NFL 2018 Week 1: Eagles-Falcons preview, statistics to know as Philly begins Super Bowl defense

The miraculous Super Bowl run of the 2017 Philadelphia Eagles nearly ended before it ever really began. The Eagles' jaunt through the NFC playoffs began with a 15-10 win over the Atlanta Falcons at home. But things could have gone differently had a leaping interception attempt by Atlanta safety Keanu Neal not gone so disastrously. 

Late in the second quarter, with the Eagles trailing 10-6, Doug Pederson's team got the ball back to begin a drive at their own 28-yard line. Rather than kneel on the ball and head into halftime trailing by four despite starting a backup quarterback, Pederson elected to let Nick Foles sling it and see if he could get some points. On the second play of the drive, Foles attempted to hit tight end Zach Ertz on a crossing route over the middle of the field. Foles was hit as he threw and completely overshot his target. The ball seriously went about 10 feet over Ertz's head, and it should have been the easiest pick of Neal's career. 

Instead ... 

Two plays later, Foles found Alshon Jeffery for a 15-yard gain, pushing the Eagles into field goal range with one second left on the clock. Jake Elliott knocked a 53-yard field goal through the uprights to cut the Falcons' lead to 10-9. The Eagles' defense held serve in the second half, keeping the Falcons off the scoreboard altogether, while Elliott connected on two more field goal attempts. A few weeks later, they were champions. 

On Thursday night, the Falcons have a chance for revenge, while the Eagles have the opportunity to begin their title defense. 

Foles is still under center for Philadelphia, which is holding Carson Wentz out for a while longer as he continues his recovery from a torn ACL suffered last December. Jeffery is out for the game as well, still dealing with the effects of a shoulder injury. Stalwarts like Vinny Curry and Beau Allen are gone, replaced by Haloti Ngata and Michael Bennett

The Falcons, meanwhile, have added talent on both sides of the ball, hoping to rebound from last season's disappointment. The Matt RyanJulio JonesDevonta FreemanTevin Coleman core of their offense is still in place, but they added former Alabama wideout Calvin Ridley. The defense brought in Terrell McClain to help out against the run, plus rookies Isaiah Oliver in the defensive backfield and Deadrin Senat on the line.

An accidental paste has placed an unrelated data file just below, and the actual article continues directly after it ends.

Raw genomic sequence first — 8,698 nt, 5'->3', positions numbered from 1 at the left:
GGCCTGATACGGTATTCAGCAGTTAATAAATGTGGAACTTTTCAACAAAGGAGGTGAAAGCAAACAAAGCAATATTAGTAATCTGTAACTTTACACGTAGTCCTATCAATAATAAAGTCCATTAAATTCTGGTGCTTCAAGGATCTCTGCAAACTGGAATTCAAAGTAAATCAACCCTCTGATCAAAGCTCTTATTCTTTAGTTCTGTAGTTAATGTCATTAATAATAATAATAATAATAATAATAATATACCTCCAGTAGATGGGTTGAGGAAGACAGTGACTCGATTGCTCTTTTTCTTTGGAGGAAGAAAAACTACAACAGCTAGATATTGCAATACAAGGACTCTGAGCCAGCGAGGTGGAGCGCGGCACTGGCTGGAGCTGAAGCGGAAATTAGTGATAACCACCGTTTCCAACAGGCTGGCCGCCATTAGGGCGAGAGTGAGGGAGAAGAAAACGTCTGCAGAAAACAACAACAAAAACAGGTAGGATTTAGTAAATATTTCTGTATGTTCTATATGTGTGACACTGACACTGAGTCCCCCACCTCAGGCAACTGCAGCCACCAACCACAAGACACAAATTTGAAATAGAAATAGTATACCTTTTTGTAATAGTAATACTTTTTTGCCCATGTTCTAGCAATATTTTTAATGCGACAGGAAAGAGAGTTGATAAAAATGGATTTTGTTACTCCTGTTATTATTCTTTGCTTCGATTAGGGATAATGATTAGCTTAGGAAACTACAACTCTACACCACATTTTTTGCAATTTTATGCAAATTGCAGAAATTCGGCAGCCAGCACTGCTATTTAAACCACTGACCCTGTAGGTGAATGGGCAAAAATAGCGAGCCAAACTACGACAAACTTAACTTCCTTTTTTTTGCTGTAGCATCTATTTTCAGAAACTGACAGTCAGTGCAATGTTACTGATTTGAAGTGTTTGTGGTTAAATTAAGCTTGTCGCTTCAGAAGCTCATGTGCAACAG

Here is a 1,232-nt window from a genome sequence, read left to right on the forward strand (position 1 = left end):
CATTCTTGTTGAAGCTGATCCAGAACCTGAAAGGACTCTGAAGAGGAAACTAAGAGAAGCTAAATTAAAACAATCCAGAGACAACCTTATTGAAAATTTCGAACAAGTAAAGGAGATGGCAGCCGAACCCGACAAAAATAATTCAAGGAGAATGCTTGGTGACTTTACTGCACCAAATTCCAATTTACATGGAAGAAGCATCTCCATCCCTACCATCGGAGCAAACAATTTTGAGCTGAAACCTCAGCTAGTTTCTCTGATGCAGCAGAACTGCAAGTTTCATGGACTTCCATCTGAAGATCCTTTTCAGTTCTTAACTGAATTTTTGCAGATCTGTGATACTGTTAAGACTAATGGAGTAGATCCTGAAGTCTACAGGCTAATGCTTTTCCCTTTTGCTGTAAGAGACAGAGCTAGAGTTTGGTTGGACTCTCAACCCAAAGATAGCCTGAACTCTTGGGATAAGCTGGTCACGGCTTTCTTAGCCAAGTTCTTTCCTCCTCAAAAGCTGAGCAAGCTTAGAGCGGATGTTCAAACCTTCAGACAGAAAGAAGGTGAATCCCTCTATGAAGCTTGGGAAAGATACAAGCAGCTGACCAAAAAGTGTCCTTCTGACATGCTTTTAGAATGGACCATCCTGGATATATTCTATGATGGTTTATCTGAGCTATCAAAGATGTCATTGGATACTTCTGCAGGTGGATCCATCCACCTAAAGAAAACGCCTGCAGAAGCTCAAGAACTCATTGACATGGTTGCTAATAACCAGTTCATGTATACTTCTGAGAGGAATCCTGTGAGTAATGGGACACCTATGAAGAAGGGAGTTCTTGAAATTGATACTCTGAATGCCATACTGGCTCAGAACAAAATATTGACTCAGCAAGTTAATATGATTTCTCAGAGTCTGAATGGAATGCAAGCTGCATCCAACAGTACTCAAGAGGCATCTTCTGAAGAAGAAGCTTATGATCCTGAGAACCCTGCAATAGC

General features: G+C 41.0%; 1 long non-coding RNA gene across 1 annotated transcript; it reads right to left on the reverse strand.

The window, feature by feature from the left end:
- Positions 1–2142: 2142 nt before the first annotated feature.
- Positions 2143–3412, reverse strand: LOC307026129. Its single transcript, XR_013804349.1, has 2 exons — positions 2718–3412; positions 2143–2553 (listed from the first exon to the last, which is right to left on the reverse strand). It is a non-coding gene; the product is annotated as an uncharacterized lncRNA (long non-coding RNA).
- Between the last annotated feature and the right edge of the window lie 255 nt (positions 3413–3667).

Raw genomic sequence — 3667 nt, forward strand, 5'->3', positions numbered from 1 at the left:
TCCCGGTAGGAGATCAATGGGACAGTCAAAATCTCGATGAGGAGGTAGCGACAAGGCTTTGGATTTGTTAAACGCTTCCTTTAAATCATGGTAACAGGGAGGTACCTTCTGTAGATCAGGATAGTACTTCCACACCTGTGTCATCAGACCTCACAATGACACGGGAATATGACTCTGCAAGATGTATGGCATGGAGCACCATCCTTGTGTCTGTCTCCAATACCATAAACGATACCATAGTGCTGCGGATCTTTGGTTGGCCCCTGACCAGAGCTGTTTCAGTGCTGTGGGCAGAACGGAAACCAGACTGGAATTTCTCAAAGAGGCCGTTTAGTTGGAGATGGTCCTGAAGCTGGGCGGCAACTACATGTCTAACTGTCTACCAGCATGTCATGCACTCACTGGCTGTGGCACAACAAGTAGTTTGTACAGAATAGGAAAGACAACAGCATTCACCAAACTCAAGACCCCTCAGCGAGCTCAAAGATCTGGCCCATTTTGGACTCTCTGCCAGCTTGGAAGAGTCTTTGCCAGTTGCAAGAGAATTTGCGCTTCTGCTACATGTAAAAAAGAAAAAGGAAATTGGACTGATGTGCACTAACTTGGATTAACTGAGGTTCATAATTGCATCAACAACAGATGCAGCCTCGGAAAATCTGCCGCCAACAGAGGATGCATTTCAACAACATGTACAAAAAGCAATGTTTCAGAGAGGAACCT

Can the Eagles begin their quest for a repeat with a win, or will the Falcons deal the champs an opening-week blow? We'll find out Thursday night. But before the game begins, we'll walk through some of the key things to look out for, from a statistical perspective. 

When the Eagles have the ball

Let's begin with Foles. It makes sense to start there, given that he is replacing an MVP candidate at quarterback, and he is coming off an MVP performance of his own. Foles went 23-for-30 for 246 yards without either a touchdown or a pick in that divisional round game against the Falcons last year. In the following two games, he completed an incredible 54 of 76 passes for 725 yards, six touchdowns and just one interception, while also catching a score on the Philly Special. Everybody remembers those two games when discussing what to expect from Foles when filling in for Wentz. 

Less talked about are the two-plus regular season games he played after Wentz was initially hurt. Whiling finishing out the game against the Rams and starting against the Giants, Raiders, and Cowboys, Foles completed 54.6 percent of his passes and averaged just 4.96 yards per attempt. During his most recent season as a starter, back in 2015, he was not much better: 56.4 percent completions at 6.1 yards per attempt. With the exception of his utterly spectacular 2013 season (during which he threw 27 touchdowns and only two interceptions) and the NFC title game and Super Bowl last year, Foles has been a perfectly average quarterback. He does, of course, have one of the NFL's great offensive coaches scheming him into position for success, but it's important to remember the bigger picture when debating what to expect from Foles on a game-to-game basis.